• Your application can have more than one version of a particular module running at the same time.
  • OSGi provides very good infrastructure for developing service-oriented applications

SpringSource recently announced a new “application platform” with some of the following features and benefits:

  • Real time application and server updates
  • Better resource utilization
  • Side by side resource versioning
  • Faster iterative development
  • Small server footprint
  • More manageable applications

Now, if only the SpringSource Application Platform could add queuing and routing to their project, we might consider porting to it. In the meantime, I’m happy to see other projects validating the ideas we pitched here at our company.

I’m excited, too, to announce that I’ve received the blessing of Management and PR to write a white paper about our project. It will cover all the above features as well as a slew of others, such as service orchestration and monitoring, asynchronous callbacks, a few other key Enterprise Integration Patterns, and it will explain how we used Terracotta Server to tie it all together. Stay tuned! I’m going to write blog articles to coincide with the sections of the paper.

Why Linux will never be the world’s primary desktop

Every year for the past N years has been proclaimed as “The Year of Linux on the Desktop!” It hasn’t happened. It will never happen.


GNOME vs. KDE? Which distro?

I understand that Linux is the kernel and that GNOME/KDE is the desktop. I am well aware of this distinction. Joe Average User is not. Joe Average User runs Windows because that’s what came installed with his machine from BestBuy. Jane Schmancy User might be using a Mac, but OS X came pre-installed when she bought her machine. In both scenarios, the computers Just Workâ„¢ when they brought them home and booted them up. It’s a packaged experience where the value-add of the OEM vendor is the preconfigured-everything-work-out-of-the-box.

Enter Linux.

First, you have to download a distribution. Which one? With this single step, you’ve lost 95% of the people.

Second, you have to install the OS. It’s a well-known fact that 98.87823423% of the people don’t know what an operating system is nor do they care. They want to vote for their favorite American Idol, not worry about what it means to walk through Anaconda’s install process.

The Free Open Source Software community (of which I am a fervent supporter) believes that choice is a good thing. They are wrong. Less is more, particularly when it comes to making choices. This is the paradox of choice.

The group of people in the world who likes more choice when it comes to operating systems is vanishingly small.

I’ve got CentOS on a desktop at home. I’ve installed Ubuntu on a work machine. Damn Small Linux is our OS of choice for our message bus. I’m in the minority of users. It takes one to know one.

The real reason people won’t switch desktops

It’s different.

That’s it. In a nutshell, “it’s different” will keep the vast majority of users from switching desktops. Joe and Jane Average User barely know Windows, I don’t expect them to voluntarily want to be a newbie on another system. No one likes being a newbie, especially when they’ve achieved some level of mastery of something.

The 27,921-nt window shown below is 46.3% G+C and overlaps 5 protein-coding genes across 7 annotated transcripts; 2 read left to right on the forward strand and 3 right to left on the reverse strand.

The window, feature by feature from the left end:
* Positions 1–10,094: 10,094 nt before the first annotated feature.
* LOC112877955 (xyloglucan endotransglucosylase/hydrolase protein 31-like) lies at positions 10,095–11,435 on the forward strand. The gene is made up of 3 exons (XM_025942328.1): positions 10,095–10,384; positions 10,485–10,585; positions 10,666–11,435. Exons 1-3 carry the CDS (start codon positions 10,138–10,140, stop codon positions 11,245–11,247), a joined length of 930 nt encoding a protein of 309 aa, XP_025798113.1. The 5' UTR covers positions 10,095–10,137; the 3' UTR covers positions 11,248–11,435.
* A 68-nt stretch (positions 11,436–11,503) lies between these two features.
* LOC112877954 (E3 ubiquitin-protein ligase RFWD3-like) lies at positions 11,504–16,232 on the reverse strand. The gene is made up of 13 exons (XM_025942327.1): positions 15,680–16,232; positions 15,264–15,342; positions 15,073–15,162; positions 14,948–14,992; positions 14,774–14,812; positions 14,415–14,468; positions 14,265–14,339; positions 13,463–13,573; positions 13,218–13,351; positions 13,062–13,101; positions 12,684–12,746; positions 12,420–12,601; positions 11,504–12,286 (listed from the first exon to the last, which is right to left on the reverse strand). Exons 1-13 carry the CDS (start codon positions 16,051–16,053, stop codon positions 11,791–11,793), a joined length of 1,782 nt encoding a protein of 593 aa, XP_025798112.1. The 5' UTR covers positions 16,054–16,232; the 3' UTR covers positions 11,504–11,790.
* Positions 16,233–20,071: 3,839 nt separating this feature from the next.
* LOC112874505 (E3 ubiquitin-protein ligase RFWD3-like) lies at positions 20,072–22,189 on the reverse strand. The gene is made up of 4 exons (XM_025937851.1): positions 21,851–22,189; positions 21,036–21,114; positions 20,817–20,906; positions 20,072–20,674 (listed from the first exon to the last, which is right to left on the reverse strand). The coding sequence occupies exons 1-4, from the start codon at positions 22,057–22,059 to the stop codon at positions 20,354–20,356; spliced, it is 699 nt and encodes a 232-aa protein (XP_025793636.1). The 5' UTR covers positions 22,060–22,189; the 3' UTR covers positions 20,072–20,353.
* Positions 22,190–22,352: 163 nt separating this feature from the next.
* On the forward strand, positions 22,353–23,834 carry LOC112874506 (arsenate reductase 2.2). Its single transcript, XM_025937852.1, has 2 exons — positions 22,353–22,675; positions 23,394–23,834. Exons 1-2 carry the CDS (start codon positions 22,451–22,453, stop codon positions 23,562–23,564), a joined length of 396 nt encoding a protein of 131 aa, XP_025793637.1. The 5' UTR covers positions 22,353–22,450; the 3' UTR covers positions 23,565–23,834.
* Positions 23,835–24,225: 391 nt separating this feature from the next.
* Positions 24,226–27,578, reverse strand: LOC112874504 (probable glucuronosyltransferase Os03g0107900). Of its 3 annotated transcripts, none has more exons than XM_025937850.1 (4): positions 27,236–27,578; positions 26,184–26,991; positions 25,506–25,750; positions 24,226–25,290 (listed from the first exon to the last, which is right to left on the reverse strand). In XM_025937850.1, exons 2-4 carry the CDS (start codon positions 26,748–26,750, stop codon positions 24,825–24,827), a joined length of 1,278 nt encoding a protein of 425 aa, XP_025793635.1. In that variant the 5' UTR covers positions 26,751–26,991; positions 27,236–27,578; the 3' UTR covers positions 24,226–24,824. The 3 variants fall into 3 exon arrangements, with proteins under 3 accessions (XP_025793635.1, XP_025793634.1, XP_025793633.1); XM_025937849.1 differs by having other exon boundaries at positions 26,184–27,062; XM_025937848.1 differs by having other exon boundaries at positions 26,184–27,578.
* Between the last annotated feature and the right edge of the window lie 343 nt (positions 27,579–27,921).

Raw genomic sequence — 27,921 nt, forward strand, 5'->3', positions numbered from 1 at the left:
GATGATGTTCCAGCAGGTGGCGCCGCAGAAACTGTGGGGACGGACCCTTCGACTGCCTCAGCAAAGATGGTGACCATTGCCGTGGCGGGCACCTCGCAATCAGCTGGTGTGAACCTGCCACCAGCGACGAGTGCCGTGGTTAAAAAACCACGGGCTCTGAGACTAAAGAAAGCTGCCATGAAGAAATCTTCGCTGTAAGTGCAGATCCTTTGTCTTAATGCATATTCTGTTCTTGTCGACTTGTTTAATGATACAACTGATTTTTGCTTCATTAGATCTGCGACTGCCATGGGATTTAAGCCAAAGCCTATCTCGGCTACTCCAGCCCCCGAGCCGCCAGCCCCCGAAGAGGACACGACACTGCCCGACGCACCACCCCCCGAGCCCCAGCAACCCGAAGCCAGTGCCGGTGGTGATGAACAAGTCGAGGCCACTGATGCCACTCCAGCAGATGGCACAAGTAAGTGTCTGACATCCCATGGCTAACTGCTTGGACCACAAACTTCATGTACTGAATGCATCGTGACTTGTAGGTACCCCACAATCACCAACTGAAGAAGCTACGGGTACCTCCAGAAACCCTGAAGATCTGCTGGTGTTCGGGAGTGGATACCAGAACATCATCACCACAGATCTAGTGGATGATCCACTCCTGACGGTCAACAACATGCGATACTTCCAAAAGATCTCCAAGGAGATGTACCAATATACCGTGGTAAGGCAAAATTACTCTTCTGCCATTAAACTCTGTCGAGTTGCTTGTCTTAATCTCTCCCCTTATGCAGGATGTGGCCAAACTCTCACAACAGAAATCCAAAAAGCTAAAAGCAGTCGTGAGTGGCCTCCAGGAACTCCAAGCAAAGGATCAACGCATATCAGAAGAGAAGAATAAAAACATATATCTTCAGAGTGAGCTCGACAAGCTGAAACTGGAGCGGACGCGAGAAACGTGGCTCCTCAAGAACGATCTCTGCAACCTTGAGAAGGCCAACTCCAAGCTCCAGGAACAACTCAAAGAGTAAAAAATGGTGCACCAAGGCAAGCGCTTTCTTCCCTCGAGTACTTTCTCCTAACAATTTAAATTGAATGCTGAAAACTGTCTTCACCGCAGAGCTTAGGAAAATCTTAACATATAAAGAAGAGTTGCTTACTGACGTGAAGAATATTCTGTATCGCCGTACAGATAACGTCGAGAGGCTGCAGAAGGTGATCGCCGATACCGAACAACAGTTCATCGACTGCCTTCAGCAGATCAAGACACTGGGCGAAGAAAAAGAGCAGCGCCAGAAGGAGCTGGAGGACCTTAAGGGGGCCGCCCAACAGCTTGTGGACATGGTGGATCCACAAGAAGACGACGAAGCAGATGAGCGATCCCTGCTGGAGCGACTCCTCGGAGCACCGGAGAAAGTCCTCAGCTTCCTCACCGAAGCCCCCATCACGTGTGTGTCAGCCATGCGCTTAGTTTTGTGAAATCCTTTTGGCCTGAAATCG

One of my teammates (we’ll call him “Dan”) just got a MacBook Pro to replace his aging Windows laptop. Dan is among the technical elite. He chose Damn Small Linux for our server OS. One week later, he’s lamenting the fact that he’s not as productive on his new machine because he has to learn all new ways of doing things. He briefly considering remapping all the Mac hot keys to match the Windows hot keys he was used to.

When a tech master is considering remapping hot keys, Joe Average User is lost!

The average user doesn’t use hot keys, doesn’t know what they are, and certainly doesn’t know how to remap them. If they even manage to install a new OS, they’ll be lost when looking to run their programs; they won’t get the dumb joke in KDE where every app has to start with a K (Kommander? Konquerer? Kalculator? Please.)

The rise of Mac OSX?

If there will be another desktop to challenge Windows — and that’s a pretty big IF — it will be Apple’s wares. They’ve got the iPod and the iPhone leading the way. They’ve got a much cooler brand than Microsoft. They are trickling into the enterprise market (our CEO uses a Mac, for example, as does our creative staff, media department, and several developers).

Still, “Think Different” becomes “it’s different” for the average user. The person switching from Windows to Mac will be on the right side of the bell curve. The billion PCs out there in the world (and growing) will be running Windows for a long time.

I’m writing this from a Windows laptop. Of the 12 people I can see in my immediate field of vision, only Dan has a Mac. One runs Ubuntu in a VM on his Windows laptop. The rest are running straight Windows.

This article isn’t meant to be a comparison of desktops, features, security, reliability or anything else. I’m just calling it like it see it in terms of usage. The word “never” in the title makes my position an absolute. Perhaps I should modify it to say “Why Linux won’t be the world’s primary desktop for a looooooooooong time, if ever.”

I’m sure some will disagree.

Scalability & High Availability with Terracotta Server